Oxygen concentration in our atmosphere is vital to life. Without oxygen, life on earth would cease to exist. Currently, the oxygen concentration in our atmosphere is around 21%, which means that 21% of the molecules that make up our atmosphere are oxygen molecules, and 79% of the molecules in our atmosphere are from other elements (78% nitrogen and <1% other).
Since a lack of oxygen kills life, would an increase in oxygen make life thrive? What would happen to life on earth, if the oxygen concentration in the atmosphere was 50% higher than today? This would mean that oxygen in the atmosphere would make up ±31% of the atmosphere. A research team at Arizona State University1 did a study of insects in an atmosphere at 31% oxygen concentration (a hyperoxia environment), which is a 50% increase in our current oxygen concentration in the atmosphere. The researchers also studied insects in an atmosphere at 12% oxygen concentration (a hypoxia environment).
The results were staggering; most of the insects raised in hyperoxia conditions were larger in size than normal, which clearly demonstrates a thriving life. Only the cockroach remained the same size. However, the cockroach’s internal tracheae (tubes that carry oxygen throughout the body) were smaller than normal as a result of living in a 31% oxygen environment, which allowed other organs and tissues to grow larger. Other tissues that grew larger were muscles, blood vessels, tendons, ligaments, nerves, and more, which means those cockroaches would be faster, stronger, and quicker and have improved endurance and a faster response time. Therefore, all insects in an oxygen-enriched environment would thrive.
In a hyperoxia (31% O2) environment, insects grow larger. And the ones that don’t seem to grow larger (because of an exoskeleton restricts growth) would eventually grow larger in time as they adapted to the increased oxygen concentrations because of the ability to adapt already exists in the DNA. This is called adaptation or “speciealization” (this is not evolution because they are still the same kind of creature). Photo credit: www.asunow.asu.edu/big-insects-provide-big-answers-about-oxygen.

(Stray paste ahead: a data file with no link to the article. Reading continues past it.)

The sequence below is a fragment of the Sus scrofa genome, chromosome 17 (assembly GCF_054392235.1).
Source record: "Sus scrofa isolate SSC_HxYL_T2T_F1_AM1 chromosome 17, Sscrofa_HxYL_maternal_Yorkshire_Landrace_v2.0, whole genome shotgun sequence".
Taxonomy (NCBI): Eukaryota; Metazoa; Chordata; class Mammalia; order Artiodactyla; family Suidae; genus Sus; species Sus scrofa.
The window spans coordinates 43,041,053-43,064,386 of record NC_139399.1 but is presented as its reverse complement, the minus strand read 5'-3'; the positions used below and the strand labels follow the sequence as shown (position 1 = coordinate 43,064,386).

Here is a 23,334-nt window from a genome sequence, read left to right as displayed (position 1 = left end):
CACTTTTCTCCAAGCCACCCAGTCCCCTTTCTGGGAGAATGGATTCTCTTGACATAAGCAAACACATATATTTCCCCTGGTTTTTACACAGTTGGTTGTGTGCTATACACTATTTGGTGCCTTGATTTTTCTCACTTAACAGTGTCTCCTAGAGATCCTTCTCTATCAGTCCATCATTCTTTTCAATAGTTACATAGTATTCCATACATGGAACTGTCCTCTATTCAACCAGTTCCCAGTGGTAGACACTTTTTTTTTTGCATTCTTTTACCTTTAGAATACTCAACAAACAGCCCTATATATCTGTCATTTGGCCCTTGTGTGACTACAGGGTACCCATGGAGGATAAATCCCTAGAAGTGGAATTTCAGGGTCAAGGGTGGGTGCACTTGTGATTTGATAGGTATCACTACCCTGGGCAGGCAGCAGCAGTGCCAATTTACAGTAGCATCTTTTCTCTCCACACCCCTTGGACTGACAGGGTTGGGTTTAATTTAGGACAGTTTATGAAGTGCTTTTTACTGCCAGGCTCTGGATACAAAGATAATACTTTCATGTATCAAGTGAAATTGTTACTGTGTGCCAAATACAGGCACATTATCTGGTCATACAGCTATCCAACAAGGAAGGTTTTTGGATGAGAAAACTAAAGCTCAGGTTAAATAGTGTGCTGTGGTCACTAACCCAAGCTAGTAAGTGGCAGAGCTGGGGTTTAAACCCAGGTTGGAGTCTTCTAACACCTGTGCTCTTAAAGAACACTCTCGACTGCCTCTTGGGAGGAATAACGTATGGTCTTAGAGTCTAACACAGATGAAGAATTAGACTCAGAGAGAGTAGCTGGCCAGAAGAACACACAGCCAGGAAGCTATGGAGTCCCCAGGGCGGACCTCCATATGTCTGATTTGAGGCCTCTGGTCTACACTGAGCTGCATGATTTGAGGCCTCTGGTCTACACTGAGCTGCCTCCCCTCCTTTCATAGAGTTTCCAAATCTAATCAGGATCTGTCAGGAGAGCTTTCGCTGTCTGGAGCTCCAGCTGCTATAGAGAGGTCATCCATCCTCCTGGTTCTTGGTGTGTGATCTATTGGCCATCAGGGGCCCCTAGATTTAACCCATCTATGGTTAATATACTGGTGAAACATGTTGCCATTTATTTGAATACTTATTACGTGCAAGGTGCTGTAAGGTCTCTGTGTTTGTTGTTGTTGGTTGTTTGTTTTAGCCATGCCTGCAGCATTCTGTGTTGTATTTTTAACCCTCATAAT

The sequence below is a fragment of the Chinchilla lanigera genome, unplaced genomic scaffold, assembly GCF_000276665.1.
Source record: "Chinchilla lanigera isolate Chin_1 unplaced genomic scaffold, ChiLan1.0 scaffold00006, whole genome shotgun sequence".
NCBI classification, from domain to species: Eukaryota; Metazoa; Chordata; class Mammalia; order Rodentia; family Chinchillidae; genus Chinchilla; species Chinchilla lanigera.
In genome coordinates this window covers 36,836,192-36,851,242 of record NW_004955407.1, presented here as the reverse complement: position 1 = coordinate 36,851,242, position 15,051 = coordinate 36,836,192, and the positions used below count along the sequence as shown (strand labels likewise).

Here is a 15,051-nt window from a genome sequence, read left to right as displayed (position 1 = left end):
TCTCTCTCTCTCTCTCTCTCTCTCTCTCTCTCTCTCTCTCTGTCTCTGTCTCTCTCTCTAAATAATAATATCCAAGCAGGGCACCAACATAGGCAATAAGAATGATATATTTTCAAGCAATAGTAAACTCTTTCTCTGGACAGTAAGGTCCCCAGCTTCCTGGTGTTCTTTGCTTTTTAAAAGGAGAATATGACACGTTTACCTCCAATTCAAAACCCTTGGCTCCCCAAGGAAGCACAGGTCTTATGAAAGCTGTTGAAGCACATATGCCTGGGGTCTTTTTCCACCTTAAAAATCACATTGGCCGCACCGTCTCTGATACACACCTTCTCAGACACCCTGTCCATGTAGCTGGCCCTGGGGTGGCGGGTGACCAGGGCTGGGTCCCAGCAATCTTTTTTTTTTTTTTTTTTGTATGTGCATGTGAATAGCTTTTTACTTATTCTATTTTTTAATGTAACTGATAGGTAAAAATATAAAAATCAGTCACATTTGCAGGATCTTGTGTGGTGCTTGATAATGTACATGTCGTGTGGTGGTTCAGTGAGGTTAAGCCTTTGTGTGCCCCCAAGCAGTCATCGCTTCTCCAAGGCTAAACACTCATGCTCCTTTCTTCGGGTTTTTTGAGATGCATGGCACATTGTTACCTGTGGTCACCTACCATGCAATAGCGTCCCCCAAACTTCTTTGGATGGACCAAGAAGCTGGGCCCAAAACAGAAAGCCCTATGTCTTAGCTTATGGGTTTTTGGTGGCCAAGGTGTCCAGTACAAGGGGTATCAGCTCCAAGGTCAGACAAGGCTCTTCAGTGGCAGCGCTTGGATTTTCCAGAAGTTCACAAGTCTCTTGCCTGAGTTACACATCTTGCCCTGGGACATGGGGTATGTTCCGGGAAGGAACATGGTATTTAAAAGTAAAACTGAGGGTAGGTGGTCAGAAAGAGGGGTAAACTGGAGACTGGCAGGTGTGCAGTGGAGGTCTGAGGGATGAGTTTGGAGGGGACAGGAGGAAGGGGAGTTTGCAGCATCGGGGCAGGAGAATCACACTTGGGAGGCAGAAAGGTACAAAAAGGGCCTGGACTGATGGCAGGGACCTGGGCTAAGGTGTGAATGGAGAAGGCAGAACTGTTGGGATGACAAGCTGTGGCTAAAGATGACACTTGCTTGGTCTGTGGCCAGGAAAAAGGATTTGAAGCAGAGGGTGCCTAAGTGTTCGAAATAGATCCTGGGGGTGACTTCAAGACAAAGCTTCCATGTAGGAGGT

Conversely, the research showed that the insects grown in hypoxia (low oxygen concentration, around 12% oxygen concentration, which is half of today’s value) were
For this study, the limiting factor of insect growth was oxygen, and varying the amount of oxygen results in changes in the size of tracheal tubes.
1. The higher the oxygen concentration in the air, the smaller the tracheal tubes are required to transfer low volumes of air into the body to get the necessary volume of oxygen into the body as needed.
2. The lower the oxygen concentration in the air, the larger the tracheal tubes are required to transfer high volumes of air into the body to get the necessary volume of oxygen into the body as needed.
Review: Experiments show that higher oxygen concentration in the atmosphere equals thriving life. Life will grow larger, faster, and with greater longevity in an environment with higher oxygen concentrations.
Today, we have cockroaches that are about 2.75 inches long, but the fossil record shows cockroaches that grew to 18 inches long. That is 6.5 times larger. Today, we have dragonflies with a wing span of 6 inches, but the fossil record shows dragonflies with wingspans up to 50 inches. That is 8.3 times larger. Today, the chambered nautilus (it looks like a squid in a shell) grows to about 10 inches in diameter, but the fossil record shows that they once grew to 8 feet in diameter. That is 9.6 times larger.
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